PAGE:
Looking forward to hearing from your cash allocation at these market levels. I just allocated some side cash into a specific stock (TGT) @4.5% yield and long-term upside potential…. let’s see.

    By the way, tell us more about how is life working at 4 days per week I’ considering that path…

    Cheers!
    Erik

    1. Hi Erik, thanks a lot 🙂
      I think I’ll stick with my IPS. I’m waiting a little bit using the excuse that we’ll have wedding expenses in the order of 20K in the next 4 months to try to “time the market” 🙂

      Life at 80% is awesome and addictive. So far I’m using extra time for training, theater acting (few intense weekends of rehearsals), relaxing and minor chores I’ve been postponing since forever. I assume after the honeymoon (beginning of July) I can finally define my new Friday routines and I’ll let you know 🙂

  4. Congrats on the wedding, good move! And welcome to the over 40yo club from one of its most experienced members.

    Good move to reduce the SWR to 3.25%. I am usually very cautious, so in my calculations I always use 3%.
    I have one question about what I have read in your FU number page linked to this post: is health care in Italy still free? Are you sure? I mean, it is if you work there, but once you expatriate, if you then go back, do you still have that?

    1. And I forgot one thing about Swiss doctors in general: I have exactly the same experience with medical bills, but I tend to let go for the time being because my employer subsidized health plan is very generous.
      However, since doctors need to include details on the bill due to the federal law on health insurance, they tend to be “generous” (with themselves) adding 5 minutes periods at the expense of the patient.
      Several times I have seen included 3 periods of 5 minutes to study the patient’s file and when I go into the doctor’s office he knows nothing about my health history.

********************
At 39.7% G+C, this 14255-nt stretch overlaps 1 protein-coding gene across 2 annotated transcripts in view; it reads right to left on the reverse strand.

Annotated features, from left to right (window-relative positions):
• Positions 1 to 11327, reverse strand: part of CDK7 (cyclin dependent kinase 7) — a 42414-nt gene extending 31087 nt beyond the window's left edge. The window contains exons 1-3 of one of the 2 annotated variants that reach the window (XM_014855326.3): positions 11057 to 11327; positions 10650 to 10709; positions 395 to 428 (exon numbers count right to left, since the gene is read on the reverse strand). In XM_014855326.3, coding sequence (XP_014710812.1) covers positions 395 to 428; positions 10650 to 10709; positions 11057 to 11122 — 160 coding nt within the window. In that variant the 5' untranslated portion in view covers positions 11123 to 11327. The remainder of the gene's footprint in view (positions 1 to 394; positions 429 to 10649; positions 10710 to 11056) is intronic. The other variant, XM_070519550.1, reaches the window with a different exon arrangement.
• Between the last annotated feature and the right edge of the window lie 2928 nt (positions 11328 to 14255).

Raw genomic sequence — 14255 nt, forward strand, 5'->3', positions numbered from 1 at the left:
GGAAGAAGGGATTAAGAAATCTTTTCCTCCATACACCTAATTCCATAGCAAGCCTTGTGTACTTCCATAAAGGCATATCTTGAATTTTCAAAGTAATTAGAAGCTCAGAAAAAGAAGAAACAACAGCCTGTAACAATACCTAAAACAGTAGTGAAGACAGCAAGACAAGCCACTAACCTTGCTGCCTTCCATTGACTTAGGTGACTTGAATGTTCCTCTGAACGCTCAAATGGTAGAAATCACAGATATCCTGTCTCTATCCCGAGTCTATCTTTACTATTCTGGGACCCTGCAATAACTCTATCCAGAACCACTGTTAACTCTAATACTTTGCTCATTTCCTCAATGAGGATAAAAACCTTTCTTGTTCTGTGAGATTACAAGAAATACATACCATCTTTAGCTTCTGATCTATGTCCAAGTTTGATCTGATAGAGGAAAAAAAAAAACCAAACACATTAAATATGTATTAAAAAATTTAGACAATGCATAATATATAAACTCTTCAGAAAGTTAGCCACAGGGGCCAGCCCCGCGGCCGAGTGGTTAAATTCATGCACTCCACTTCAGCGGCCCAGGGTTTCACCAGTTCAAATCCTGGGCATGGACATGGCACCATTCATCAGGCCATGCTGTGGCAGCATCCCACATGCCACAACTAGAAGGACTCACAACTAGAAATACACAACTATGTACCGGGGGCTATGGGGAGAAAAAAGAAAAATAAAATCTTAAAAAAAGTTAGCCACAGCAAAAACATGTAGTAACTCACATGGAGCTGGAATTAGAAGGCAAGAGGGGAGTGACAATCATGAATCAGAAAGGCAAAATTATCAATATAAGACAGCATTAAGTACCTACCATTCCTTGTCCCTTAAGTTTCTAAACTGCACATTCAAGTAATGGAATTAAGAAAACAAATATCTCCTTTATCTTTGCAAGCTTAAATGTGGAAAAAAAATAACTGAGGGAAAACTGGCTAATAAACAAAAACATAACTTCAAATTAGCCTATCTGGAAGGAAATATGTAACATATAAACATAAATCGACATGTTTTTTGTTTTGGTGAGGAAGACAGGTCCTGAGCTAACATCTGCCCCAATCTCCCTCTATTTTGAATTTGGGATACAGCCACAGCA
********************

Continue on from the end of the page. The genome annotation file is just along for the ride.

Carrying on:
Other times I have seen artificial periods to be included which make the visit three times as long, even if it only lasted 5 minutes.
      My honest feeling is that, at any appointment, they need to reach quota 250 CHF or more, which is the minimum perceived standard for a visit. And they play artificially with the bill’s entries to reach that amount.

      1. Totally agree, but I have highest deductible (2500 CHF) so I pay for my bills with my cash. Yes, Hooli gives me money for healthcare but it’s a flat reimbursement (i.e. extra salary) so I’ve still incentives to fight.

    2. Hey, I’m not 40 yet!! (few days left…)
      Anyway, default healthcare in Italy is free. Once you leave you lose some benefits (having a family doctor) but if you reenter you get everything back. Problem is: free healthcare kind of sucks. You need a RX you wait 2 months. For a MRI you can wait 6 months. And things are getting worse day after day.

      1. Ooops… then enjoy your last days in the “…enta” before going to the “…anta”!

        Concerning the healthcare, that’s very interesting! I thought you had to be employed in order to get it, so that it was financed by salary deductions!
        That is a good point for retiring in Italy. Maybe a supplementary insurance can be purchased to cope with the low quality of the default one and to get some improvements!

        And what about retiring to a third EU country? In that case a private health insurance needs to be purchased or there are more possibilities, since we would not be employed there? Maybe through self-employment?

  5. Hey RIP,

    regarding the SWR, have a look at portfoliocharts.com. Plenty of interesting charts and tools to play with 🙂

    Unfortunately it’s US-centric at the moment, but the author, Tyler, is trying to find some reliable historical data to cover other markets (EU among them).

    Bottom line is that with a heavy diversification into a pool of highly volatile assets, not just stocks (e.g. long term treasury bonds, gold, … a la Permanent Portfolio), you can drastically reduce the overall portfolio volatility, hence increasing the SWR significantly (>4%), and not just the “classic” SWR, but what we all want, i.e. a perpetual WR, leaving the principal unaffected.

    Personally it hasn’t changed my target number, but that’s just since I’m counting on having to deal with Italian tax office when the time will come… (which is going to suck way more than a 1% WR I fear).

    Cheers,